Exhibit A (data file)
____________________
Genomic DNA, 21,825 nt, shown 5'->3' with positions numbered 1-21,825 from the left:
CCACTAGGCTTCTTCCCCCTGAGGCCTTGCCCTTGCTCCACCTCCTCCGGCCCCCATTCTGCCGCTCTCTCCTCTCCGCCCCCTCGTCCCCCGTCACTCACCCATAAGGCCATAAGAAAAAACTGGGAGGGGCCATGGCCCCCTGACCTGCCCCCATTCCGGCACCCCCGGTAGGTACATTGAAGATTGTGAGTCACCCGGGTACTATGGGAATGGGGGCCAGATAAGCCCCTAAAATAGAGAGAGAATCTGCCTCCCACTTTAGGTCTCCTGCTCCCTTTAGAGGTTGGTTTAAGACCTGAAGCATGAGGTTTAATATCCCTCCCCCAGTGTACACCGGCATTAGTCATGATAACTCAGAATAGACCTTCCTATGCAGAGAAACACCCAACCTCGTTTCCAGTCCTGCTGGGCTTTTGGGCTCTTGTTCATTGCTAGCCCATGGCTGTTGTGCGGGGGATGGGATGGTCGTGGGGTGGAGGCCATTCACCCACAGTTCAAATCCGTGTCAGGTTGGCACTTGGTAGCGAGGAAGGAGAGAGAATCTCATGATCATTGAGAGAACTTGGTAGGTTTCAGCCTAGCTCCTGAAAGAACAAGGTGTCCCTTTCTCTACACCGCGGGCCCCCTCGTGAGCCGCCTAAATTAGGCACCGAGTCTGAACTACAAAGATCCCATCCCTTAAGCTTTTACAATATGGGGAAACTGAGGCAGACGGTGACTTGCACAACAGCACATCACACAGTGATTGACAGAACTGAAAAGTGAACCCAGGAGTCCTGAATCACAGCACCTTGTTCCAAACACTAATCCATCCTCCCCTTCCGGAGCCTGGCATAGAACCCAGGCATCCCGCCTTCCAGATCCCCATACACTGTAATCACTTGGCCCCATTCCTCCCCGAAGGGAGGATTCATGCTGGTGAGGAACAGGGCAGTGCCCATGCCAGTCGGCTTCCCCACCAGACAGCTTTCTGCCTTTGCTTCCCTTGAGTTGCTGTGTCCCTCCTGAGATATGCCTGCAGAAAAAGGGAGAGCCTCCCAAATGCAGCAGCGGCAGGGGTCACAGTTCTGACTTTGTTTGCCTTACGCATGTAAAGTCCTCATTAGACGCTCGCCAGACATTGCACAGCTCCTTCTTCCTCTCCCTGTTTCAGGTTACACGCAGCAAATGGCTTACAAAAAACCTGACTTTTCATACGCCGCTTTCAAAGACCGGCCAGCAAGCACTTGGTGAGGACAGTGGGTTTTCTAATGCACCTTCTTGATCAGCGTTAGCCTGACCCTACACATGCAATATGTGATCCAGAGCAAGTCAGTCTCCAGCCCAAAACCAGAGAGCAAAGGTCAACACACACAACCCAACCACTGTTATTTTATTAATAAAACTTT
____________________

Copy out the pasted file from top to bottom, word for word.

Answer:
Genomic DNA, 21,825 nt, shown 5'->3' with positions numbered 1-21,825 from the left:
CCACTAGGCTTCTTCCCCCTGAGGCCTTGCCCTTGCTCCACCTCCTCCGGCCCCCATTCTGCCGCTCTCTCCTCTCCGCCCCCTCGTCCCCCGTCACTCACCCATAAGGCCATAAGAAAAAACTGGGAGGGGCCATGGCCCCCTGACCTGCCCCCATTCCGGCACCCCCGGTAGGTACATTGAAGATTGTGAGTCACCCGGGTACTATGGGAATGGGGGCCAGATAAGCCCCTAAAATAGAGAGAGAATCTGCCTCCCACTTTAGGTCTCCTGCTCCCTTTAGAGGTTGGTTTAAGACCTGAAGCATGAGGTTTAATATCCCTCCCCCAGTGTACACCGGCATTAGTCATGATAACTCAGAATAGACCTTCCTATGCAGAGAAACACCCAACCTCGTTTCCAGTCCTGCTGGGCTTTTGGGCTCTTGTTCATTGCTAGCCCATGGCTGTTGTGCGGGGGATGGGATGGTCGTGGGGTGGAGGCCATTCACCCACAGTTCAAATCCGTGTCAGGTTGGCACTTGGTAGCGAGGAAGGAGAGAGAATCTCATGATCATTGAGAGAACTTGGTAGGTTTCAGCCTAGCTCCTGAAAGAACAAGGTGTCCCTTTCTCTACACCGCGGGCCCCCTCGTGAGCCGCCTAAATTAGGCACCGAGTCTGAACTACAAAGATCCCATCCCTTAAGCTTTTACAATATGGGGAAACTGAGGCAGACGGTGACTTGCACAACAGCACATCACACAGTGATTGACAGAACTGAAAAGTGAACCCAGGAGTCCTGAATCACAGCACCTTGTTCCAAACACTAATCCATCCTCCCCTTCCGGAGCCTGGCATAGAACCCAGGCATCCCGCCTTCCAGATCCCCATACACTGTAATCACTTGGCCCCATTCCTCCCCGAAGGGAGGATTCATGCTGGTGAGGAACAGGGCAGTGCCCATGCCAGTCGGCTTCCCCACCAGACAGCTTTCTGCCTTTGCTTCCCTTGAGTTGCTGTGTCCCTCCTGAGATATGCCTGCAGAAAAAGGGAGAGCCTCCCAAATGCAGCAGCGGCAGGGGTCACAGTTCTGACTTTGTTTGCCTTACGCATGTAAAGTCCTCATTAGACGCTCGCCAGACATTGCACAGCTCCTTCTTCCTCTCCCTGTTTCAGGTTACACGCAGCAAATGGCTTACAAAAAACCTGACTTTTCATACGCCGCTTTCAAAGACCGGCCAGCAAGCACTTGGTGAGGACAGTGGGTTTTCTAATGCACCTTCTTGATCAGCGTTAGCCTGACCCTACACATGCAATATGTGATCCAGAGCAAGTCAGTCTCCAGCCCAAAACCAGAGAGCAAAGGTCAACACACACAACCCAACCACTGTTATTTTATTAATAAAACTTT